Ionomer distribution control in porous carbon-supported catalyst layers for high-power and low Pt-loaded proton exchange membrane fuel cells

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Abstract

The reduction of Pt content in the cathode for proton exchange membrane fuel cells is highly desirable to lower their costs. However, lowering the Pt loading of the cathodic electrode leads to high voltage losses. These voltage losses are known to originate from the mass transport resistance of O2 through the platinum–ionomer interface, the location of the Pt particle with respect to the carbon support and the supports’ structures. In this study, we present a new Pt catalyst/support design that substantially reduces local oxygen-related mass transport resistance. The use of chemically modified carbon supports with tailored porosity enabled controlled deposition of Pt nanoparticles on the outer and inner surface of the support particles. This resulted in an unprecedented uniform coverage of the ionomer over the high surface-area carbon supports, especially under dry operating conditions. Consequently, the present catalyst design exhibits previously unachieved fuel cell power densities in addition to high stability under voltage cycling. Thanks to the Coulombic interaction between the ionomer and N groups on the carbon support, homogeneous ionomer distribution and reproducibility during ink manufacturing process is ensured.

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Fig. 1: Overview of experimental approach and surface characterization.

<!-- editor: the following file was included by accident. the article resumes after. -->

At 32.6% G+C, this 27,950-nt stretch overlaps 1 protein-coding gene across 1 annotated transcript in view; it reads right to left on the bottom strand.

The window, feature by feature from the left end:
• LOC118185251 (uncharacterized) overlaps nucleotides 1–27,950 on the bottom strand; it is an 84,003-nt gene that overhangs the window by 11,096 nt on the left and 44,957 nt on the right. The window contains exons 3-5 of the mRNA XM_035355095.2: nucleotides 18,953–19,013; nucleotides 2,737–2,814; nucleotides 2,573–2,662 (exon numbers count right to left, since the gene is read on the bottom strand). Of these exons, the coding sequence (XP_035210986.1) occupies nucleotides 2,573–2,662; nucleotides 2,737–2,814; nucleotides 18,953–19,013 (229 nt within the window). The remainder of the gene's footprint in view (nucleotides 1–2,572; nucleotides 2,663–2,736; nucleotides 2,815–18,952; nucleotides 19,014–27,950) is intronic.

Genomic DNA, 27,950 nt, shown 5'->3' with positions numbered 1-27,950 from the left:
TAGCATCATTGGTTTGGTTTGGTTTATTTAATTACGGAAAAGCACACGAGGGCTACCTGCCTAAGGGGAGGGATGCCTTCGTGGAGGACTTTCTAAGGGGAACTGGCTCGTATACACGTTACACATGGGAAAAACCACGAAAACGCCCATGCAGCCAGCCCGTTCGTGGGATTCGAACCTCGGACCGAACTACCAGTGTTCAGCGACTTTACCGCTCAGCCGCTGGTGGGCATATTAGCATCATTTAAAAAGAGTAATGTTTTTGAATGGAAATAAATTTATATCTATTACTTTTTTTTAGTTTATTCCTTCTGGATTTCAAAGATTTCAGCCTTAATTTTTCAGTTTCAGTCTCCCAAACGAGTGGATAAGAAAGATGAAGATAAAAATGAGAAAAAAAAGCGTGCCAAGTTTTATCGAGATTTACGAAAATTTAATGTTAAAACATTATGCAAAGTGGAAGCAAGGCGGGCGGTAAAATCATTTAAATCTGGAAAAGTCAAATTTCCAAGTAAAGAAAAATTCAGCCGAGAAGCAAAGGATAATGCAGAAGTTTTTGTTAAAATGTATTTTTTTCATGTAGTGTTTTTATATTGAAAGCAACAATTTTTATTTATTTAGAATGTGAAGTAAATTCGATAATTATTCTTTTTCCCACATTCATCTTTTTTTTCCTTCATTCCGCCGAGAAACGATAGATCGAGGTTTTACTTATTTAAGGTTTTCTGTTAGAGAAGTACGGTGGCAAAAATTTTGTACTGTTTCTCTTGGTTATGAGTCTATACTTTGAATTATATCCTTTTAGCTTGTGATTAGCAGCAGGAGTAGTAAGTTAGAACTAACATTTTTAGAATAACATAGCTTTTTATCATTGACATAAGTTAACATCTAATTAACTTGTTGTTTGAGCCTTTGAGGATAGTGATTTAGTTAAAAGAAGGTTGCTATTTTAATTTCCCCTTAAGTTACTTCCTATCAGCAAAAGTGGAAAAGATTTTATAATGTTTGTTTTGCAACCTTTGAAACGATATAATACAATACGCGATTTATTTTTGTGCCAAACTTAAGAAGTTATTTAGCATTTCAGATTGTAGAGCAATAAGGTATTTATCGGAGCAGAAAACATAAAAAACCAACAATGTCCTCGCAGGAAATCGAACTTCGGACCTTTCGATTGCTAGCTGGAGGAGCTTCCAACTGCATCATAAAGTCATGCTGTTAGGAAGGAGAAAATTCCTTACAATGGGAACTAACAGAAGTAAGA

Fig. 2: Morphological and structural characterization of catalysts synthesized in this study.
Fig. 3: Correlation of NH3 heat treatment on thermal stability and ORR activity.
Fig. 4: Effect of N modification on ionomer distribution and performance in fuel cell.
Fig. 5: Evaluation of the stability of the N-modified catalysts under potential cycling protocol.

Data availability

The data supporting the findings of this study are available within this article and its Supplementary Information files, or from the corresponding author upon reasonable request. The Supplementary Information contains descriptions of methods, discussion on physicochemical characterization and the electrochemical characterization of as-prepared/conducted CO stripping, polarization curves, limiting current measurements and accelerated stress testing. It also includes Supplementary Figs. 112 and Supplementary Tables 18.

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Acknowledgements

This work was supported by the BMW Group. We also thank the members of FC Test Field, FC Technology Development and Technology Material Analysis of BMW Group for their support during fuel cell testing, MEA manufacturing and decal preparation.

Author information

A.O. conceived the project. S.O. synthesized all the samples. S.O. and A.O. carried out the MEA manufacturing, fuel cell experiments and data analysis. H.S. and B.A. contributed to material synthesis including ammonolysis. H.N.N. conducted and analysed XPS measurements. J.H. conducted and analysed nitrogen physisorption measurements. U.G. carried out SEM/STEM measurements. M.G. carried out TGA measurements. P.S. provided guidance and constructive ideas throughout the project to ensure the successful outcome of this project. All authors contributed to the discussion part, drew conclusions and participated in finalizing the text and figures.

Correspondence to Alin Orfanidi or Peter Strasser.

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